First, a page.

Why are Canadian municipal courses struggling?
Published on Friday, May. 24, 2013 09:43PM EDT Last updated on Monday, Oct. 22, 2012 10:58AM EDT
Municipal golf courses across Canada are struggling. Courses in Winnipeg, Kitchener, London and Thunder Bay have all turned to the taxpayers for help as they struggle with finances. Now, courses in Toronto look set to be the latest to seek taxpayer’s help. It has been reported that the city’s five municipal courses are all struggling with finances and may soon need bailing out by the city.
Of course, taxpayers in these cities are not happy. After all, not everyone plays golf, and many Canadian taxpayers don’t see why they should have to pay for somebody else’s pastime. This is understandable, but without municipal courses, golf is in danger of becoming an elitist sport, played only by a wealthy few that can afford the high fees of private courses.
Part of the problem, according to the Toronto’s auditor general, who has issued a report into the city’s struggling municipal courses, is that maintenance costs are extremely high. This is true of the country’s other struggling municipal courses too, where the money coming in is not offsetting the high costs of maintenance crews. The problem, it seems, is that unlike private courses, municipal maintenance crews are employed by the city, and are therefore members of a union. This means they earn far more than the crews employed by private courses do.
While private course have been struggling too, the high costs associated with the maintenance of municipal courses has created the strange situation where some private courses are able to compete against them on price. This is especially true for golfers who play at least once a week, who may find an annual club membership cheaper than the costs charged by their local municipal course. However, by allowing the closure of municipal courses, which is being discussed in many areas, such as Vancouver, golf could soon be restricted to only those that can afford annual memberships, which will a decline in those that play golf less frequently, and in particular, this means younger players.
Golf is already struggling to attract the next generation of players, and a decline in municipal courses will only see the situation get worse. Golf is not a cheap sport and there are far easier sports for young people to get into. Soccer, baseball, lacrosse and basketball, don’t have any where near the same costs associated with playing golf, which has resulted in fewer young players taking up the sport.
While it is true, golf has always had a stuffy and fusty image, Canadian golf has been aware of this disconnect with younger players for some time and there have been moves to attract the next generation of champions, such as the new Golf in School program. However, a loss of municipal courses could undo all this good work, and lead to a future crisis in Canadian golf, which will struggle to find the next generation of professionals.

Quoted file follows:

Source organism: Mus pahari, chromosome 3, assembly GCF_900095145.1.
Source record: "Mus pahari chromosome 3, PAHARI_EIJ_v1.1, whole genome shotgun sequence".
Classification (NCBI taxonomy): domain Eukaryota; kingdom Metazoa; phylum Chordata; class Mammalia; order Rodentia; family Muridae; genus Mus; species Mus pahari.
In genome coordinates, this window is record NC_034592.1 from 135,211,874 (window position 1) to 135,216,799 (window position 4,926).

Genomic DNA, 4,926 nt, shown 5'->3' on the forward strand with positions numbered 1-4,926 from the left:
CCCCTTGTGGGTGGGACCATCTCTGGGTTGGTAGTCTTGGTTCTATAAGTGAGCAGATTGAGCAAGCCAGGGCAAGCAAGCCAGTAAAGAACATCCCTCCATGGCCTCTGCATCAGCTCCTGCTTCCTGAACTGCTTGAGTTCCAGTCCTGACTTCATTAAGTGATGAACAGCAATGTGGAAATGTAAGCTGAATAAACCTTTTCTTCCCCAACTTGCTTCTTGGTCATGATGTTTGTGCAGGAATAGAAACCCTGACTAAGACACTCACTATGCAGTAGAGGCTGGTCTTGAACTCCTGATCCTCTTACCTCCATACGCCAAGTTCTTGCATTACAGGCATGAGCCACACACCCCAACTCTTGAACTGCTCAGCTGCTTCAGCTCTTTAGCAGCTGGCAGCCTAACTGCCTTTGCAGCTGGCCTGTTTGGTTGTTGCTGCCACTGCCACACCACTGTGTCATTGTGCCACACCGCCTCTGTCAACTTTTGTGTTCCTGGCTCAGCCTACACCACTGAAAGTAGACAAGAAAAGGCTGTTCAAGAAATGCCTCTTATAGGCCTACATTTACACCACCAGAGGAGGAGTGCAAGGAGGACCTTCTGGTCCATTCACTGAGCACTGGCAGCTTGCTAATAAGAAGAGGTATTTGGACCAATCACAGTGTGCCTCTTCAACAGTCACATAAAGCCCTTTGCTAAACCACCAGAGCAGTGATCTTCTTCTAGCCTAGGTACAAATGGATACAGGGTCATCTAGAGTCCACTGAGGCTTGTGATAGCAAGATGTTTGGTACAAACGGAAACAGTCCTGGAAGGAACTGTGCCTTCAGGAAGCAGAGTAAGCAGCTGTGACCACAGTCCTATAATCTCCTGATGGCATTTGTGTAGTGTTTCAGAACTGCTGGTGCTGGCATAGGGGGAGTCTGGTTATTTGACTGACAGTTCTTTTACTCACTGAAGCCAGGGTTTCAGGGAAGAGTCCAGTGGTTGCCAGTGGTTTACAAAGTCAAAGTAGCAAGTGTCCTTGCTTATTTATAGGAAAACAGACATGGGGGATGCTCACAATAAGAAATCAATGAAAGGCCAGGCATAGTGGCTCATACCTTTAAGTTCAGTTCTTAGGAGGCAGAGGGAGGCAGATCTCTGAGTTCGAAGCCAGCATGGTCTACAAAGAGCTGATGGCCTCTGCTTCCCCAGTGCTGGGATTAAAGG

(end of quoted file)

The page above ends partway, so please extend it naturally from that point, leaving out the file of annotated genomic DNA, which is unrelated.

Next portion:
Perhaps one solution is to sub-contract the maintenance of municipal courses to the private sector, which will be able to do it far more cheaply. However, the high maintenance costs are only part of the problem. Another aspect to all this is the expectation that municipal courses should be making a profit. All the struggling courses in Toronto, London, Winnipeg, Kitchener and London Bay are being managed as a business. In other words, the courses have a business plan in which the intention is to make money. However, this is perhaps the wrong attitude to take.
Few other taxpayer funded recreational facilities are designed this way. Nobody expects a library to make money, so why should we expect it from a municipal golf course? While it has been traditional that municipal courses have generated an income for a city, just because this has now stopped, it doesn’t mean it is a cause to close the courses.
All cities have a public duty to supply some
recreational facilities to the public to maintain the health of its citizens,
and golf courses are no different from soccer pitches, public parks and sports
halls. Many of these facilities don’t make any money, and even need the
occasional taxpayer handout to keep going, so municipal golf courses should be
Lily McCann writes health articles on behalf of KwikMed - one of only two fully licensed prescribing online pharmacies in the US.